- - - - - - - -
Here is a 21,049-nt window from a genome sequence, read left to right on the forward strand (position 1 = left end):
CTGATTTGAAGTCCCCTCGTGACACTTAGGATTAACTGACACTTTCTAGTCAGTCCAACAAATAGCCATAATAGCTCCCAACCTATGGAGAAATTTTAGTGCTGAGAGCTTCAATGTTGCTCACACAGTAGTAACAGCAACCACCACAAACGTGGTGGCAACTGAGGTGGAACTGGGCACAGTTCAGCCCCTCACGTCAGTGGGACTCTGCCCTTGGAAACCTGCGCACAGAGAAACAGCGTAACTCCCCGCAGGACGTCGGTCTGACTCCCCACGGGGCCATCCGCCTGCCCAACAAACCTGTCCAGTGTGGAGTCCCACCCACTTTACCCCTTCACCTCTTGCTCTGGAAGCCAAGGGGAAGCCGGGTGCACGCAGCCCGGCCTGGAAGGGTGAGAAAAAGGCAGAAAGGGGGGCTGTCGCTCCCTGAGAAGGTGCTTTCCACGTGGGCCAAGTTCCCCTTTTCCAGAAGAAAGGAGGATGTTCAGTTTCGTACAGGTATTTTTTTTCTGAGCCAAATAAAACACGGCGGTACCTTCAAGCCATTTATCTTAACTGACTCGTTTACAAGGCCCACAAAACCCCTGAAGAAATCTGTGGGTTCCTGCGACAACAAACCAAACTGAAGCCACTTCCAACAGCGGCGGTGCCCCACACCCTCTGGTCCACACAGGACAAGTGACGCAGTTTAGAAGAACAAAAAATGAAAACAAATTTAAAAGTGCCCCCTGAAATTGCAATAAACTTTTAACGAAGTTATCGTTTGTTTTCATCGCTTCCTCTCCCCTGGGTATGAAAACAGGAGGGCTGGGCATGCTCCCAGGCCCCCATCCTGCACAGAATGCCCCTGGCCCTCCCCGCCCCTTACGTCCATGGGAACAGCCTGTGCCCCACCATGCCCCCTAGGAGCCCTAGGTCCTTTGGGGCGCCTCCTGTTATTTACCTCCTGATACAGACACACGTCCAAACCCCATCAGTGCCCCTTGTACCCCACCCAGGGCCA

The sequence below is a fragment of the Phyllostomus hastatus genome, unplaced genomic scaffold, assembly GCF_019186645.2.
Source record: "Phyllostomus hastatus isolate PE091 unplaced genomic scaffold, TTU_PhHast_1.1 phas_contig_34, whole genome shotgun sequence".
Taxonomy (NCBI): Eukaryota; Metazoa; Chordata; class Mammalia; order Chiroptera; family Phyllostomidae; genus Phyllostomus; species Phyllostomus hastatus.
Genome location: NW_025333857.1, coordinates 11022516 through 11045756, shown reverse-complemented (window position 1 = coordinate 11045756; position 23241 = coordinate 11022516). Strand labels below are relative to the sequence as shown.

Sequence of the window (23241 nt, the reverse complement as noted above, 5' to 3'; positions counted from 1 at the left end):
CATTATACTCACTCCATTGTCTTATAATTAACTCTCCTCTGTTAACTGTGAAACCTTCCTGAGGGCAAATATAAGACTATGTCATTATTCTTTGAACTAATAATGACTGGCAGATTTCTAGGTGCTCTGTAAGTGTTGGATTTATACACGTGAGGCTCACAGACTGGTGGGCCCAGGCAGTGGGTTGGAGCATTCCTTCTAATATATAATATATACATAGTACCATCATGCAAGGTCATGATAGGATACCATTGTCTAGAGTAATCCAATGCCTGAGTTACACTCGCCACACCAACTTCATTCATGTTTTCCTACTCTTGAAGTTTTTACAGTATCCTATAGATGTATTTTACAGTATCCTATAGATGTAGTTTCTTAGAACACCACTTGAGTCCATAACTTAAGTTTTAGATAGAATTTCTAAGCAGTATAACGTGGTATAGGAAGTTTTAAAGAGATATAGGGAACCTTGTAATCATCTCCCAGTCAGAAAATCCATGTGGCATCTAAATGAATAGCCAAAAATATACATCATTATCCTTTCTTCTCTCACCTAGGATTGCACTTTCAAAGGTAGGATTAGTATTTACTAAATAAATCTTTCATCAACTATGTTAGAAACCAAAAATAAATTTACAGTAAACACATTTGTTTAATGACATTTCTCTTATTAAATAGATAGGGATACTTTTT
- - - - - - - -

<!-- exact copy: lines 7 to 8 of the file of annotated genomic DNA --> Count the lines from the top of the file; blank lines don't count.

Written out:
Sequence of the window (23241 nt, the reverse complement as noted above, 5' to 3'; positions counted from 1 at the left end):
CATTATACTCACTCCATTGTCTTATAATTAACTCTCCTCTGTTAACTGTGAAACCTTCCTGAGGGCAAATATAAGACTATGTCATTATTCTTTGAACTAATAATGACTGGCAGATTTCTAGGTGCTCTGTAAGTGTTGGATTTATACACGTGAGGCTCACAGACTGGTGGGCCCAGGCAGTGGGTTGGAGCATTCCTTCTAATATATAATATATACATAGTACCATCATGCAAGGTCATGATAGGATACCATTGTCTAGAGTAATCCAATGCCTGAGTTACACTCGCCACACCAACTTCATTCATGTTTTCCTACTCTTGAAGTTTTTACAGTATCCTATAGATGTATTTTACAGTATCCTATAGATGTAGTTTCTTAGAACACCACTTGAGTCCATAACTTAAGTTTTAGATAGAATTTCTAAGCAGTATAACGTGGTATAGGAAGTTTTAAAGAGATATAGGGAACCTTGTAATCATCTCCCAGTCAGAAAATCCATGTGGCATCTAAATGAATAGCCAAAAATATACATCATTATCCTTTCTTCTCTCACCTAGGATTGCACTTTCAAAGGTAGGATTAGTATTTACTAAATAAATCTTTCATCAACTATGTTAGAAACCAAAAATAAATTTACAGTAAACACATTTGTTTAATGACATTTCTCTTATTAAATAGATAGGGATACTTTTT